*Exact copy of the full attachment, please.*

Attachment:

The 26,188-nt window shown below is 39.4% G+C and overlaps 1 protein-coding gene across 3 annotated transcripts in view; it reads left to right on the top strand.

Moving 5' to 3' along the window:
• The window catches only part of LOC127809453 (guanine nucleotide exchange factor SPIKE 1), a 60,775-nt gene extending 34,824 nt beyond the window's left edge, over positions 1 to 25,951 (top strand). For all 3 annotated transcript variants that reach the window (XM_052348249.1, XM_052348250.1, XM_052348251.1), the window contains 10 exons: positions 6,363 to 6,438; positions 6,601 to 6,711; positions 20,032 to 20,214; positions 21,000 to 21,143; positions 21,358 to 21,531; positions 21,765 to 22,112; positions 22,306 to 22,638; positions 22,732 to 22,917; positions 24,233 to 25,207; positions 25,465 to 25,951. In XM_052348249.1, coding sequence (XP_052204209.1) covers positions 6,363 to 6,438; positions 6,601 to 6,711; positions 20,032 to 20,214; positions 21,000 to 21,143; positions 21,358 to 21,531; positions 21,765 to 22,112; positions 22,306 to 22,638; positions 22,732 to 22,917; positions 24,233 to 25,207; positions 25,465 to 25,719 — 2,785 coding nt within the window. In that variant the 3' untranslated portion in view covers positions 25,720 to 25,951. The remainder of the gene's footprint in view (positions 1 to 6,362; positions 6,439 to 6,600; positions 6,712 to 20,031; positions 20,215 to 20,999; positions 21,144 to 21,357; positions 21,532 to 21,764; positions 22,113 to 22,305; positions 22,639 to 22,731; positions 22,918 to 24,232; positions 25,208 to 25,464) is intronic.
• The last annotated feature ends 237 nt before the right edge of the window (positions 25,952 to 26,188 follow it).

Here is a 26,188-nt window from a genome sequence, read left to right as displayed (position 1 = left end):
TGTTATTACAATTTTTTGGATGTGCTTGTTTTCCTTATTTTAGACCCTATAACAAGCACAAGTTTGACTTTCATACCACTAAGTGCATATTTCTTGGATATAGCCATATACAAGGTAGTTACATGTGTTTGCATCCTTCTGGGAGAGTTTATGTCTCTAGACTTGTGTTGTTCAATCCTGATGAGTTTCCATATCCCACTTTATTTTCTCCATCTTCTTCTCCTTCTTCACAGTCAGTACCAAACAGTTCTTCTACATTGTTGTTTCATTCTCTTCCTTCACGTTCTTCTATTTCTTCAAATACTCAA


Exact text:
The 26,188-nt window shown below is 39.4% G+C and overlaps 1 protein-coding gene across 3 annotated transcripts in view; it reads left to right on the top strand.

Moving 5' to 3' along the window:
• The window catches only part of LOC127809453 (guanine nucleotide exchange factor SPIKE 1), a 60,775-nt gene extending 34,824 nt beyond the window's left edge, over positions 1 to 25,951 (top strand). For all 3 annotated transcript variants that reach the window (XM_052348249.1, XM_052348250.1, XM_052348251.1), the window contains 10 exons: positions 6,363 to 6,438; positions 6,601 to 6,711; positions 20,032 to 20,214; positions 21,000 to 21,143; positions 21,358 to 21,531; positions 21,765 to 22,112; positions 22,306 to 22,638; positions 22,732 to 22,917; positions 24,233 to 25,207; positions 25,465 to 25,951. In XM_052348249.1, coding sequence (XP_052204209.1) covers positions 6,363 to 6,438; positions 6,601 to 6,711; positions 20,032 to 20,214; positions 21,000 to 21,143; positions 21,358 to 21,531; positions 21,765 to 22,112; positions 22,306 to 22,638; positions 22,732 to 22,917; positions 24,233 to 25,207; positions 25,465 to 25,719 — 2,785 coding nt within the window. In that variant the 3' untranslated portion in view covers positions 25,720 to 25,951. The remainder of the gene's footprint in view (positions 1 to 6,362; positions 6,439 to 6,600; positions 6,712 to 20,031; positions 20,215 to 20,999; positions 21,144 to 21,357; positions 21,532 to 21,764; positions 22,113 to 22,305; positions 22,639 to 22,731; positions 22,918 to 24,232; positions 25,208 to 25,464) is intronic.
• The last annotated feature ends 237 nt before the right edge of the window (positions 25,952 to 26,188 follow it).

Here is a 26,188-nt window from a genome sequence, read left to right as displayed (position 1 = left end):
TGTTATTACAATTTTTTGGATGTGCTTGTTTTCCTTATTTTAGACCCTATAACAAGCACAAGTTTGACTTTCATACCACTAAGTGCATATTTCTTGGATATAGCCATATACAAGGTAGTTACATGTGTTTGCATCCTTCTGGGAGAGTTTATGTCTCTAGACTTGTGTTGTTCAATCCTGATGAGTTTCCATATCCCACTTTATTTTCTCCATCTTCTTCTCCTTCTTCACAGTCAGTACCAAACAGTTCTTCTACATTGTTGTTTCATTCTCTTCCTTCACGTTCTTCTATTTCTTCAAATACTCAA